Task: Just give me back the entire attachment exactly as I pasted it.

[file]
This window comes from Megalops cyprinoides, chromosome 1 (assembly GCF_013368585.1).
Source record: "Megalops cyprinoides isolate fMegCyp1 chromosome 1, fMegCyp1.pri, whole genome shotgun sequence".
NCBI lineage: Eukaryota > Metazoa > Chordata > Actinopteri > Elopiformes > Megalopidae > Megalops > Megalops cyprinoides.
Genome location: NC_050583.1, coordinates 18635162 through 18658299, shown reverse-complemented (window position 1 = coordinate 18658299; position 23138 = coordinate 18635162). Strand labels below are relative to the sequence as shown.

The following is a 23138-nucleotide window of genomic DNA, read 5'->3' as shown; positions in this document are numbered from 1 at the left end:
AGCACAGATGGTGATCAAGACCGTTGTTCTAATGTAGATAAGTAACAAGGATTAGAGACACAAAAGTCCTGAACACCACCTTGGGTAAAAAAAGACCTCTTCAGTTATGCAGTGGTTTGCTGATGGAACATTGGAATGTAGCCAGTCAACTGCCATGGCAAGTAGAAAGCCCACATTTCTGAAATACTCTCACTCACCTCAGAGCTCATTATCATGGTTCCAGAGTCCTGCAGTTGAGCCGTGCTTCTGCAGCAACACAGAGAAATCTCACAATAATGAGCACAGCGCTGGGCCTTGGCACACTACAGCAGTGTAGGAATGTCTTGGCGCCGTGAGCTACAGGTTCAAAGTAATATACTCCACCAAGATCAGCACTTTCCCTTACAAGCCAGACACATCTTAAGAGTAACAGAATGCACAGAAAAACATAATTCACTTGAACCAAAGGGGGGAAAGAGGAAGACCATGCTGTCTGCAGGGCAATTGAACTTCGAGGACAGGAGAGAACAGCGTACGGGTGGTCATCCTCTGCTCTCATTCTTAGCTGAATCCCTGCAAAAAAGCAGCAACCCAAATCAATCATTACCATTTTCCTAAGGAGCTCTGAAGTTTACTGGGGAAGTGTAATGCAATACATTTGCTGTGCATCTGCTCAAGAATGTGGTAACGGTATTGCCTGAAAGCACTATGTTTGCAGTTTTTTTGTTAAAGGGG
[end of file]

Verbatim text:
This window comes from Megalops cyprinoides, chromosome 1 (assembly GCF_013368585.1).
Source record: "Megalops cyprinoides isolate fMegCyp1 chromosome 1, fMegCyp1.pri, whole genome shotgun sequence".
NCBI lineage: Eukaryota > Metazoa > Chordata > Actinopteri > Elopiformes > Megalopidae > Megalops > Megalops cyprinoides.
Genome location: NC_050583.1, coordinates 18635162 through 18658299, shown reverse-complemented (window position 1 = coordinate 18658299; position 23138 = coordinate 18635162). Strand labels below are relative to the sequence as shown.

The following is a 23138-nucleotide window of genomic DNA, read 5'->3' as shown; positions in this document are numbered from 1 at the left end:
AGCACAGATGGTGATCAAGACCGTTGTTCTAATGTAGATAAGTAACAAGGATTAGAGACACAAAAGTCCTGAACACCACCTTGGGTAAAAAAAGACCTCTTCAGTTATGCAGTGGTTTGCTGATGGAACATTGGAATGTAGCCAGTCAACTGCCATGGCAAGTAGAAAGCCCACATTTCTGAAATACTCTCACTCACCTCAGAGCTCATTATCATGGTTCCAGAGTCCTGCAGTTGAGCCGTGCTTCTGCAGCAACACAGAGAAATCTCACAATAATGAGCACAGCGCTGGGCCTTGGCACACTACAGCAGTGTAGGAATGTCTTGGCGCCGTGAGCTACAGGTTCAAAGTAATATACTCCACCAAGATCAGCACTTTCCCTTACAAGCCAGACACATCTTAAGAGTAACAGAATGCACAGAAAAACATAATTCACTTGAACCAAAGGGGGGAAAGAGGAAGACCATGCTGTCTGCAGGGCAATTGAACTTCGAGGACAGGAGAGAACAGCGTACGGGTGGTCATCCTCTGCTCTCATTCTTAGCTGAATCCCTGCAAAAAAGCAGCAACCCAAATCAATCATTACCATTTTCCTAAGGAGCTCTGAAGTTTACTGGGGAAGTGTAATGCAATACATTTGCTGTGCATCTGCTCAAGAATGTGGTAACGGTATTGCCTGAAAGCACTATGTTTGCAGTTTTTTTGTTAAAGGGG